# What is the difference between width and breadth?

I have looked this in dictionaries and they both mean: a distance from side to side.

I looked in google and the links say that they have a similar meaning with a slight difference but none pf them clearly explains what is that difference.

I understand that they are synonyms so please don't tell me that again. I'm specifically looking for the slight difference in their usage. Please explain that to me with some examples.

Since width and breadth derive from wide and broad we can look at these words for more clarification.

From Merriam Webster:

broad, wide, deep mean having horizontal extent.
Broad and wide apply to a surface measured or viewed from side to side < a broad avenue >.
Wide is more common when units of measurement are mentioned < rugs eight feet wide > or applied to unfilled space between limits < a wide doorway >.
Broad is preferred when full horizontal extent is considered < broad shoulders >.
Deep may indicate horizontal extent away from the observer or from a front or peripheral point < a deep cupboard > < deep woods >.

• An example: "Developing the technology to measure the width of a particle that small vastly expanded the breadth and depth of our knowledge of physics." I just made that up to use width and breadth in the same sentence, so it's not necessarily a true statement. – ColleenV parted ways Oct 20 '14 at 21:11

Since they both indicate some form of measurement, let us first contrast both words with length. So imagine a square. In this case, width, breadth and length are all equal and are pretty interchangeable (i.e. synonymous).

Now imagine a rectangle. Typically length is used to describe the "longest" side and the "shorter side" can be described as the breadth as in in "the length and breadth of …". So where does that leave width? Well if I had to say "the breadth and width of …" then I would assume breadth still stands for the shorter side and width for the longer side. However, if someone were to say "the length and width of " then of course width then becomes synonymous to breadth.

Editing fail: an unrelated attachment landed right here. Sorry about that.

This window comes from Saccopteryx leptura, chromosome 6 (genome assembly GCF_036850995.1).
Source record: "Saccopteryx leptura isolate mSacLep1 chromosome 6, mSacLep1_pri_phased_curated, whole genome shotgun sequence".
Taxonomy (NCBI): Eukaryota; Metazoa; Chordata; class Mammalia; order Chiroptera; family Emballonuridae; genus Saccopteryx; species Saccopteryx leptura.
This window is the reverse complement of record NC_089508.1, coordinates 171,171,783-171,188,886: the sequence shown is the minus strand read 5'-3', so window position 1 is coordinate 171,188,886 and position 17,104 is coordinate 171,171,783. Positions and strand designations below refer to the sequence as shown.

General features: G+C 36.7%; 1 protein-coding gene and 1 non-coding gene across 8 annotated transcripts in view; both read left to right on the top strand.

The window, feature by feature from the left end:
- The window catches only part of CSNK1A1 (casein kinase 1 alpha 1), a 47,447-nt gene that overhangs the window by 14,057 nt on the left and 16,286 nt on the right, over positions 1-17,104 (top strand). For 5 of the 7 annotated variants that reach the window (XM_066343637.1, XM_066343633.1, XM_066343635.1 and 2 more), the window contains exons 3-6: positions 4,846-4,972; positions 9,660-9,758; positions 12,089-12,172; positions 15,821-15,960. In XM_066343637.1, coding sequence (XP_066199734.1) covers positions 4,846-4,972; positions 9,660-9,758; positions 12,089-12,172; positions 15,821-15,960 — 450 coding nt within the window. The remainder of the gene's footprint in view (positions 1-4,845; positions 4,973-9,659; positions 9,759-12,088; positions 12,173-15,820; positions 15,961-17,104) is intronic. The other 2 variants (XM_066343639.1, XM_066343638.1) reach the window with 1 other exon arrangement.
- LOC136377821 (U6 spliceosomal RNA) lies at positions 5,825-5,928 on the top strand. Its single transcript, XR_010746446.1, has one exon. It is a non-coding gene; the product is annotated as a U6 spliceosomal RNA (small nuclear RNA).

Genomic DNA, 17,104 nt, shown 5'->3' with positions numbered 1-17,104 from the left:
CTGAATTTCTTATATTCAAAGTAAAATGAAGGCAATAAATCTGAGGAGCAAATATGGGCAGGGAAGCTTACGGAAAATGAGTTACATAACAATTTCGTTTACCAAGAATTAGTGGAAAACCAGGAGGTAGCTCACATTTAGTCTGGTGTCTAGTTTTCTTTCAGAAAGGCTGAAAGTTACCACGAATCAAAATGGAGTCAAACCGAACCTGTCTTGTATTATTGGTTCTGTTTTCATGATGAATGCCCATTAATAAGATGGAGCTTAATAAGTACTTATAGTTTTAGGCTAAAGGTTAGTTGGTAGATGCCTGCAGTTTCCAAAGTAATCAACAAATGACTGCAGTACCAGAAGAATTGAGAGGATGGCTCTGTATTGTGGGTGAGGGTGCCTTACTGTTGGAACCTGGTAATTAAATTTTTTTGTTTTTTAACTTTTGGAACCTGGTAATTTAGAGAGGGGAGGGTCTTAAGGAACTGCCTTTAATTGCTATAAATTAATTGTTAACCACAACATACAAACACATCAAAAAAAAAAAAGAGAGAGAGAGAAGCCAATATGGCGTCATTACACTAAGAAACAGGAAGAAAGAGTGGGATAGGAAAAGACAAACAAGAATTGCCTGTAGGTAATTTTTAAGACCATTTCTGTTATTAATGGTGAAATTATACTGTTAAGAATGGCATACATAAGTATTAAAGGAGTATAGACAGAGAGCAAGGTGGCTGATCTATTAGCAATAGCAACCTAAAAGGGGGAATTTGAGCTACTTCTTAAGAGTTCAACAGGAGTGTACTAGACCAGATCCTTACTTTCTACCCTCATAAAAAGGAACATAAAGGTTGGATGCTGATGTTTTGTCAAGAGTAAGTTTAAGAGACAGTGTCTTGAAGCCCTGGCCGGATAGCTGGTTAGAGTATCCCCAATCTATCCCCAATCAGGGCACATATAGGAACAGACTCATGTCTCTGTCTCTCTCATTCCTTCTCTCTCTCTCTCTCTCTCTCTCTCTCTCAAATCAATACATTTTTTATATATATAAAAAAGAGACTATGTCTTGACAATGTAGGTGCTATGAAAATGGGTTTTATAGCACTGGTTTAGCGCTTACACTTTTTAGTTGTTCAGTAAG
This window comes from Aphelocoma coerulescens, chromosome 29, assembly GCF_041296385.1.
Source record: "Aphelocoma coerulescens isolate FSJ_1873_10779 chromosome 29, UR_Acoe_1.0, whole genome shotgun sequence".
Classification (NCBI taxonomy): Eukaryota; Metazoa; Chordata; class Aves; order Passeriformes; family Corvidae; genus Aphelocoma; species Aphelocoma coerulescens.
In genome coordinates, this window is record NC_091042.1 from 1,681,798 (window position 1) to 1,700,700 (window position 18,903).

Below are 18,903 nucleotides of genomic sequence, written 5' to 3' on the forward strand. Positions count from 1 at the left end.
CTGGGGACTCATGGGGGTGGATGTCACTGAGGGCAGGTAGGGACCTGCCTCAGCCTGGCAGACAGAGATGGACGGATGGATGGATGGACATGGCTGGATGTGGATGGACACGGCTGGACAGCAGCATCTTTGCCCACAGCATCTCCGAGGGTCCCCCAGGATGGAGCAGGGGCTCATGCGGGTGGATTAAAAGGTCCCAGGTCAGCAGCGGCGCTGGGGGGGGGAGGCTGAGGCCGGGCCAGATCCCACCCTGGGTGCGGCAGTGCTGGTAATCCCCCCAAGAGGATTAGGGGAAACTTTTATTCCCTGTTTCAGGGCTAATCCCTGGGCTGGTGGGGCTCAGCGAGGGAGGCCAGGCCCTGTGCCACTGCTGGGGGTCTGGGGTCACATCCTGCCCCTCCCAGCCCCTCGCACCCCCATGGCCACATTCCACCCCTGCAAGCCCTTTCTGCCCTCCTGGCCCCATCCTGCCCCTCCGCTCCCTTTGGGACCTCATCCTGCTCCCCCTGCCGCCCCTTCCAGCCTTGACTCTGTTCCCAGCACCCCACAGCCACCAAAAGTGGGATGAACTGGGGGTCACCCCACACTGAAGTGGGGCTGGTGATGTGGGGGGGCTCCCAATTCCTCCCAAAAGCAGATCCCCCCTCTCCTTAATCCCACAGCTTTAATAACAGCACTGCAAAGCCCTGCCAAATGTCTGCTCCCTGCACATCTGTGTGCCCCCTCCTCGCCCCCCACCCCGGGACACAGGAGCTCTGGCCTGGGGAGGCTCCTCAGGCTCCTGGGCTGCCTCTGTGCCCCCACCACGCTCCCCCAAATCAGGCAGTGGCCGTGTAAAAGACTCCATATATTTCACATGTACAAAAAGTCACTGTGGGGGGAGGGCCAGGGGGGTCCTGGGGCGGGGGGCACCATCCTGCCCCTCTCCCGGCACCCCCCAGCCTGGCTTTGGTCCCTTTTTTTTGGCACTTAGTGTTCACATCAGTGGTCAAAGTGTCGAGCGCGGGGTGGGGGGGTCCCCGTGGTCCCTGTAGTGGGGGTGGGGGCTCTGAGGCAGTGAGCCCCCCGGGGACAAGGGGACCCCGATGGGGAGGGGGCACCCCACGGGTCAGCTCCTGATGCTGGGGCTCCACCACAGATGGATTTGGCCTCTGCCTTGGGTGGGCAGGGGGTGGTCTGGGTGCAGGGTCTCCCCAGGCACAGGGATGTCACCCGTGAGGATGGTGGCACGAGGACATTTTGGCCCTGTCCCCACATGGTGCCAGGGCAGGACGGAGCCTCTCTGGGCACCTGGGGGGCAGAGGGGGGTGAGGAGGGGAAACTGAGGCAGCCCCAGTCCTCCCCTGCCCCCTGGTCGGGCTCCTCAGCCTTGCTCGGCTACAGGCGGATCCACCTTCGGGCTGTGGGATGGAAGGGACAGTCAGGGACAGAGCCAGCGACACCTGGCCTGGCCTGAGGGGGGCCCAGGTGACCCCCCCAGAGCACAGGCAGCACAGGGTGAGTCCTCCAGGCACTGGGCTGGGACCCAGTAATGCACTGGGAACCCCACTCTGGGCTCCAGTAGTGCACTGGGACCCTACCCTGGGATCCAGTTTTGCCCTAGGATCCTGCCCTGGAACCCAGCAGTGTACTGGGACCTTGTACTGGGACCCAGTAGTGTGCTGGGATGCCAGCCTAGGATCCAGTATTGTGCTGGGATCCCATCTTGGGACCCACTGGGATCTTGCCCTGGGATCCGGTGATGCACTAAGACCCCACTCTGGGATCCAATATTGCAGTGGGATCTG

Now in everyday use… imagine you are standing next to and facing a road (waiting for, say, a bus). The "length" of the road is the distance measured along its curb, and would in all likelihood, be measured in kilometers. The distance from one curb to the other, this distance you cover crossing the road, is typically referred to as the width of the road and rarely as the breadth of the road — unless you are standing in the middle of the road with your arms outstretched towards the curbs… you could poetically say the breadth of the road.

So when to use breadth in common everyday language… well imagine a cube instead of a square. One can easily say the box is x centimeters wide (width), y centimeters long (length) and z centimeters high (height). Try to use "broad" to mean "breadth" in that sentence and you will sound archaic. But then again most people in measuring a cuboid would say width, height and breadth, eschewing length altogether.

So go on. Enjoy the quirks of the English language.

One is about practical physical measurement, as in:

'the tailor would measure the width of a piece of cloth'.

And the breadth is a figurative speech meaning like:

'I searched the length and breadth of this place for that missing pen'.

I've always understood width and breadth to be synonymous with breadth just being an older English word.